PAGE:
I have an older (90's) 22 cuft top freezer fridge and have a question regarding its running efficency. When the temperature in the house is in the low 70's or below the fridge doesnt run as much. But when it hits about 78 or above it seems to run almost continuiously except for when its in the defrost mode. The inside of the fridge and freezer stays cold and I dont have a problem with it getting warm inside. It doesnt seem like its a operation problem for the cooling system but more of a issue from heat gain / cold loss. I was just wondering if this is normal operation for this vintage fridge
older fridge efficency?
Posted 27 March 2013 - 12:03 PM
Why not just ask us the meaning of life ?
This is a really tough one
Fridges do loose just about everything over time
just like everything else it just wears out
Advancements in fridgeoligy reduce the energy needed to run the fridge .
Sometimes these "advancements " make the fridge expensive to buy ,or repair
so you have to ask yourself "how much extra energy is my old fridge using per month " ?
let's guess ....$5.00 ....5x12month = $60.00 per year ...... A new regular fridge is around $700.00
so 60 /700 = 11.6 years , until you break even , if there are no repairs , with the way fridges are made today there's a good chance the replacement fridge will not even be around that long
How much does the running bother you ?
would you like a new fridge ?
do you have the money right now to replace ( please don't use credit , i beg of you !)
should you just wait for a major breakdown and take the repair money's and replace instead
Posted 27 March 2013 - 12:19 PM
Just curious if this is "normal" operation. You know like the telephone joke "Is you fridge running? You better catch it!" I am not looking to replace it until it dies and the extra running doesnt bother me. I would think the only reason its running more is because of the heat gain from the higher ambient temperature, not because the refrigerant system cant keep it cold.
Posted 27 March 2013 - 12:48 PM
... It doesnt seem like its a operation problem for the cooling system
won't know for sure until we see a picture of the frost pattern of the Freezer Evaporator Coils
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Posted 27 March 2013 - 01:17 PM
the problem is most likely a loss of compression in the compressor
this happens after years and years of use
think of it like this
you(I) have a new car , you have a steep mountain that you drive up once a week
you keep the same car 30 + years and drive it 321,234 miles
you (I) now have to keep the gas(diesel) petal to the floor on parts of the mountain just to keep up with traffic
there is nothing a machanic can put his finger on as a reason why the loss of power on steep hills
it runs just great , like it always did
Is there something wrong with the car ?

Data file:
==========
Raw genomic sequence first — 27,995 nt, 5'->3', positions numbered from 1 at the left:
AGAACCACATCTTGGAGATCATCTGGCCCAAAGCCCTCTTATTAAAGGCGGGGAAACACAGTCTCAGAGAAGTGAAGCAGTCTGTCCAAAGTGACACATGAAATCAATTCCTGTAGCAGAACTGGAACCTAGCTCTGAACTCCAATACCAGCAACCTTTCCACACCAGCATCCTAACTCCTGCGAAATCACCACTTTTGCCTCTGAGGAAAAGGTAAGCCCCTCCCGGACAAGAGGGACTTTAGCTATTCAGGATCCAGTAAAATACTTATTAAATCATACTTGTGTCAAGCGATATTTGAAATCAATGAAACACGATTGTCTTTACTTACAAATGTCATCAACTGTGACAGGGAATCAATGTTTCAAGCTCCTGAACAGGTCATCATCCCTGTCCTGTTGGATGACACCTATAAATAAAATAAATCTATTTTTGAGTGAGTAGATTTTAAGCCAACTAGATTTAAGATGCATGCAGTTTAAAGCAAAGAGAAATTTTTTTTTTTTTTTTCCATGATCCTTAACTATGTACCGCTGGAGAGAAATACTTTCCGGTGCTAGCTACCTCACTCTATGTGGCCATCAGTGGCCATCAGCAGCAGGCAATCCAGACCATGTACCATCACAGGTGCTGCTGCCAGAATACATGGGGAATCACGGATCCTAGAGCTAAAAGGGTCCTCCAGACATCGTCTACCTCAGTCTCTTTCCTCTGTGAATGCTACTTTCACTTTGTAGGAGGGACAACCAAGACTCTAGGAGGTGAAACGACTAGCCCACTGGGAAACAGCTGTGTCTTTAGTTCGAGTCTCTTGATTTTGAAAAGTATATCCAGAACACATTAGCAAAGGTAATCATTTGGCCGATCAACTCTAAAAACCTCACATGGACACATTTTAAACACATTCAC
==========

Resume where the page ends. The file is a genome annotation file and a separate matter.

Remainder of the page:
sure there is
should i fix it ............
PS: the $2,000.00 car needs a $6,000.00 engine !!
should i fix it ?
Edited by Cactus Bob, 27 March 2013 - 01:29 PM.
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Posted 27 March 2013 - 01:44 PM
Understood. Would the frost pattern tell if it was a compressor problem or possibly a low charge problem?
Posted 27 March 2013 - 02:13 PM
frost pattern will tell you if your low on freon
but I do not feel your problem is freon related
Freon tends to expand when temps go higher and reduce volume when it's cold
if you where low on freon the fridge would run a lot or not even cool properly when room temps fell
work better or even correctly when room temps where higher
a low charge may also make the defrost not work properly because of where the defrost thermostat is mounted, and your system would be freezing up
PS: A weak compress will still have a good frost pattern , in most cases
Edited by Cactus Bob, 27 March 2013 - 02:18 PM.
Posted 28 March 2013 - 08:16 AM
Just a thought. Could it be overcharged? I know the system only holds around 6 oz's. I bought the fridge used from a small appliance dealer a few years ago and he had fixed something that required it to be recharged. The compressor looks original and he soldered in a line tap. Not sure what the original problem was.
Posted 28 March 2013 - 11:23 AM
I will see if I can get a picture. Have to unload the freezer to get the panel out. Probably needs cleaned out anyhow.
Posted 28 March 2013 - 11:41 AM
to check for overcharge
make sure compressor has run for at least 10 mins with the door closed and is down to normal temps
look at the larger pipe or line going into the compressor
do you have any ice or frost forming on the exposed line
if you do your overcharged
it's that simple
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Posted 28 March 2013 - 05:16 PM
to fllow cactus bob's maths quiz
i have been throuh this with 15 yo my single freezer
its power hungry
using 3.9kwh per day so 1453kwh per year
still a current model
and a new one is rated using 559 kwh
our electricity is expensive 26.675 c/kwh
so its costing $380 per year instead of $150
a new one cost $1096 so just over 4 year payback and the will have it
for the next 10 years
problem is what happns if it dies andi lose all the food ??
I reallly not need the extra freezer anymore so will be getting rid of it soon
and saving $380 a year on power and since my yearly power is about $1200 thats a big
Posted 29 March 2013 - 11:42 AM
Checked the compressor line and its cool, not cold or frosty. I would say its a little cooler than room temperature.
Posted 29 March 2013 - 12:31 PM
Gregs : sounds good , just what your looking for
not to much , not to little , just right
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